It's the return of the "DC One Million" versions of Superman and Batman (and Robin), versions of the heroes that I'm always surprised aren't used more, neither appearing since the "Hourman" series that spun out of "DC One Million" and Grant Morrison's run on "JLA" (unless you count Kal Kent showing up in "All-Star Superman"). You wouldn't want to overuse the characters, but they haven't been used at all, so Chris Roberson dusting them off for the first of a two-part story in "Superman/Batman" is a bit of a treat. And by pitting them against Epoch, the Lord of Time, they're given a challenge that may be a little too much.
Beginning with Epoch being imprisoned on the Asylum Planet of Pluto by Batman and his mechanical sidekick Robin, the issue has the villain systematically and methodically execute a plan where getting captured seems to have been step one. The focus is more on Epoch than the heroes with them playing catch-up and showing up to threaten him before he reveals that, because of his advanced knowledge of time, he's already a few steps ahead of them. Each one-upping by Epoch is clever and logically flows out of what came before and into what comes next. At the same time, every time Batman or Superman shows up, there's those few seconds where you think they've finally gotten Epoch nailed. The fake-out happens a few times and remains fresh throughout the issue somehow.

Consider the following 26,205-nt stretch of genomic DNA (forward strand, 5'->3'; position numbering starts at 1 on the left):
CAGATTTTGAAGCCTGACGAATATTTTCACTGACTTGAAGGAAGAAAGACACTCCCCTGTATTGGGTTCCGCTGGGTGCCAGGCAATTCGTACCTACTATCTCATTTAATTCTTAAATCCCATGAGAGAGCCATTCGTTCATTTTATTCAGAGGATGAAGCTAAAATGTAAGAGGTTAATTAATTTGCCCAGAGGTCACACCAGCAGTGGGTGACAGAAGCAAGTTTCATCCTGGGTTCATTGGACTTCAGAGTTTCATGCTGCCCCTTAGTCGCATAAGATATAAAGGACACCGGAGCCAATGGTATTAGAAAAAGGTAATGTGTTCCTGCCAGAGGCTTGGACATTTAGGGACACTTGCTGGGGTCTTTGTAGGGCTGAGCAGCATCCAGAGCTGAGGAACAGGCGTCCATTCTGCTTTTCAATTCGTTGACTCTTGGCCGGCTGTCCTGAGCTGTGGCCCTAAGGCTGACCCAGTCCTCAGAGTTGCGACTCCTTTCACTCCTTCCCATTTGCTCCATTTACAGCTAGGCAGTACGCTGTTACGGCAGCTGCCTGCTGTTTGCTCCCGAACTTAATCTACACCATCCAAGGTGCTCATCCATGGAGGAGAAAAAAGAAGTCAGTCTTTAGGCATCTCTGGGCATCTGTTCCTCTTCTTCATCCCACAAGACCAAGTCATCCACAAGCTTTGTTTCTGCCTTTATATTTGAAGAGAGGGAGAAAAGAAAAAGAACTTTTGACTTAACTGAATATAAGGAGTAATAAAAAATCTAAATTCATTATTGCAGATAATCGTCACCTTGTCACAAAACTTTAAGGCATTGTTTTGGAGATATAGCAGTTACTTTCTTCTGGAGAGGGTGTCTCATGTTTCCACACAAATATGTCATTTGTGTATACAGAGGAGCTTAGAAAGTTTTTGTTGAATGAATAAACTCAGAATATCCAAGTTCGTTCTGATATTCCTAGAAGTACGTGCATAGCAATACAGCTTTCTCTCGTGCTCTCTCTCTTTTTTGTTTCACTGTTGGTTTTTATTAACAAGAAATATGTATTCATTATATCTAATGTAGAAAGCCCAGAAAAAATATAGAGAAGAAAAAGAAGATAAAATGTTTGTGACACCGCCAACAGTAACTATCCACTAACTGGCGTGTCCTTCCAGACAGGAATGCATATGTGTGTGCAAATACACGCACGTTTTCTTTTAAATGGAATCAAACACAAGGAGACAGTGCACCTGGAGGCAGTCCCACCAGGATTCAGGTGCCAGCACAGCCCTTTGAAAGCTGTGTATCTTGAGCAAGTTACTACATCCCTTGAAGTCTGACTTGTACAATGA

In the background of this, Roberson throws out a few cool ideas, expanding upon the 853rd century DCU, like having the Justice Legion Alpha's headquarters be inside their conference table, which floats in orbit of Jupiter. We're also shown the trophy rooms of Batman, the JLA, and Superman, as Epoch progresses from one to another. It's a little mechanical, but Roberson deflates that by having Epoch mock the heroes for having so many trophy rooms.
Joining Roberson on art is Jesus Merino, an artist whose style doesn't work entirely in this context. His overly rendered line work doesn't give off a sense of the future well. That said, he's very good at creating dynamic, energetic pages. His layouts work to move the story forward, matching the brisk pace of the writing, while his characters are often in motion or the act of doing something. There's such a drive to this issue that Merino's art does work in tandem with the writing in accomplishing that. But, his actual line work is inconsistent at times, switching between detailed pencils and sketchier, rougher lines. Having seen his work in previous issues of this series, he's definitely grown.
"Superman/Batman" #79 returns to the 853rd century and puts that version of the World's Finest up against a villain that runs circles around them. Epoch is treated again like a major threat, using his time travel knowledge and time-based powers in clever and logical ways. The issue is smart and energetic, and definitely worth checking out.